“The Mentalist” and smart TVs

Wayne MitchellWhy do they call them “smart” TVs anyway? Mine is not very smart, at least when I try to operate it. I was reminded of that when Jenny and I were watching an episode of “The Mentalist,” one of our favorite TV programs, which we had recorded on our DVR.

Jenny sometimes gets a little exasperated with me because often I hit the wrong button when I’m trying to fast-forward through the commercials, and the recording stops and starts over at the beginning.

I was doing pretty well with “The Mentalist” though; I think it had only happened once and we were getting to the exciting final few minutes where Patrick Jane always comes up with some concocted trick to trip up the culprit. All of a sudden the picture froze, indicating my recording was over. Soon the little box appeared, asking me if I wanted to delete it.

“Uh oh, what’s wrong?” I wondered. We had sat through most of the program and now we weren’t going to find out how it ended. Apparently, that episode of “The Mentalist” had originally appeared on a day when a golf tournament had run over its allotted time on CBS, and the start of the prime-time programs had been delayed several minutes.

Our “not-so-smart” TV didn’t know that. It records by time and it started on the hour even if Patrick Jane didn’t. It really has no clue what program it is recording.

No problem. I had heard someone say that network programs were available to watch online. Jenny logged on to the CBS website and found the program.

But we couldn’t figure out how to get it to advance to the final few minutes. It only would allow us to start from the beginning and the volume was so low that we could barely hear it. After several minutes of fiddling with the computer, we gave up and decided to just let the program play. When it got to the place where the recording had stopped, we each picked up one of the computer’s small speakers and held it next to our ear so we could hear.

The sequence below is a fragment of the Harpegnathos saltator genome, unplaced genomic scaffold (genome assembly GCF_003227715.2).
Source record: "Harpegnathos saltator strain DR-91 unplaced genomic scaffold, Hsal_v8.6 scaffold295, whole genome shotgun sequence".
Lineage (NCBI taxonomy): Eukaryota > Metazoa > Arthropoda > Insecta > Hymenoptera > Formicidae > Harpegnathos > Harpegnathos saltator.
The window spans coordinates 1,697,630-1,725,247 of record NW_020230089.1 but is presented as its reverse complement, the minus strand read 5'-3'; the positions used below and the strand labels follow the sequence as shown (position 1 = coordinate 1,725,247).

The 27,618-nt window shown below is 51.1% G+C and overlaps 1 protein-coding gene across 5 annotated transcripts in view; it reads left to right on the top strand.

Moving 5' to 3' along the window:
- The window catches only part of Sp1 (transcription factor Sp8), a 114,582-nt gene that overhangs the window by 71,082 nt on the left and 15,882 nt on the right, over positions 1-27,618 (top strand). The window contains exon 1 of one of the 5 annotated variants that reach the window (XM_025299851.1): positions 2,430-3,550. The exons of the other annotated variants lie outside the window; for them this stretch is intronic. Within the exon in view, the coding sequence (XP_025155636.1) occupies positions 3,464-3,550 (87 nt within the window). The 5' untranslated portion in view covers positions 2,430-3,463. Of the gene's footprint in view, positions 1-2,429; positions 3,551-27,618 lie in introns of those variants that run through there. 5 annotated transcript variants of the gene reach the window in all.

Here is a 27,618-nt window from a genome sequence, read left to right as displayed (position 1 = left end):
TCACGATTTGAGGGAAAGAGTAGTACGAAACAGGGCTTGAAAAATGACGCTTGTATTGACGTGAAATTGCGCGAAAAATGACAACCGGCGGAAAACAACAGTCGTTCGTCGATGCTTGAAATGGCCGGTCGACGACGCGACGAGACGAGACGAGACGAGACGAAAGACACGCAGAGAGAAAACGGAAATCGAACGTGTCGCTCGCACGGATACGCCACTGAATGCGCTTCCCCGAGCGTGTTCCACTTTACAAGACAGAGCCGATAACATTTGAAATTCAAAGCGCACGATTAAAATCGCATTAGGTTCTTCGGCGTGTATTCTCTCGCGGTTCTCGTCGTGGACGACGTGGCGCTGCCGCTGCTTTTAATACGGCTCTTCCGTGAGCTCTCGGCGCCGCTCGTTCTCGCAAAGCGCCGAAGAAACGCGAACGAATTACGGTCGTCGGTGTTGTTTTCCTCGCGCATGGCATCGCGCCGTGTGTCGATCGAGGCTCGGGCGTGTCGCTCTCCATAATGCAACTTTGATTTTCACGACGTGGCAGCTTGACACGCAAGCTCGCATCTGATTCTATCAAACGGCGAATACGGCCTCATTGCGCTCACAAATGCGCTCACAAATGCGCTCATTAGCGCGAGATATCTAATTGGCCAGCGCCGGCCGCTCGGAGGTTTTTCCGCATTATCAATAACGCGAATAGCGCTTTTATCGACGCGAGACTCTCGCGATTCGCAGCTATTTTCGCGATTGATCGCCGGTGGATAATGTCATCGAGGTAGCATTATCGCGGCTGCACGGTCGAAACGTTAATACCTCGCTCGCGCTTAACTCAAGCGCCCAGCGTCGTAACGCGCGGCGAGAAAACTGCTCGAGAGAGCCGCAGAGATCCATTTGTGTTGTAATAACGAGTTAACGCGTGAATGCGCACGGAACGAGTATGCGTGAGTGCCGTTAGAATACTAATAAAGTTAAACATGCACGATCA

Not exactly high tech, but it worked. I was feeling pretty good about my ingenuity until I heard Jenny on the phone trying to help her father program his DVR.

Jenny’s parents only record one program a day, “The Young and the Restless.” They didn’t know how to do that, so a year ago Jenny set up a “series recording” while she was visiting them in Kentucky. It worked fine until the cable box went out and the cable company brought out a new one.

I knew it was going to be a struggle when I heard her talking with him about hitting the “Guide” button to access the program listings. He said he didn’t think they had a “Guide” on his cable system. He uses the TV listings printed in the paper to find the channel, he said. After several unsuccessful minutes, he said he would call his cable company and ask them how to program the recording of the soap opera.

“Now that you’re retired, you need to learn how to operate your TV,” Jenny told him.

Um, I thought. I don’t know how to set up a series recording either. But I don’t need a smart TV. I’ve got a smart wife.

T. Wayne Mitchell, Gazette publisher, can be reached at 662-534-6321.

About Wayne Mitchell

Publisher of the New Albany Gazette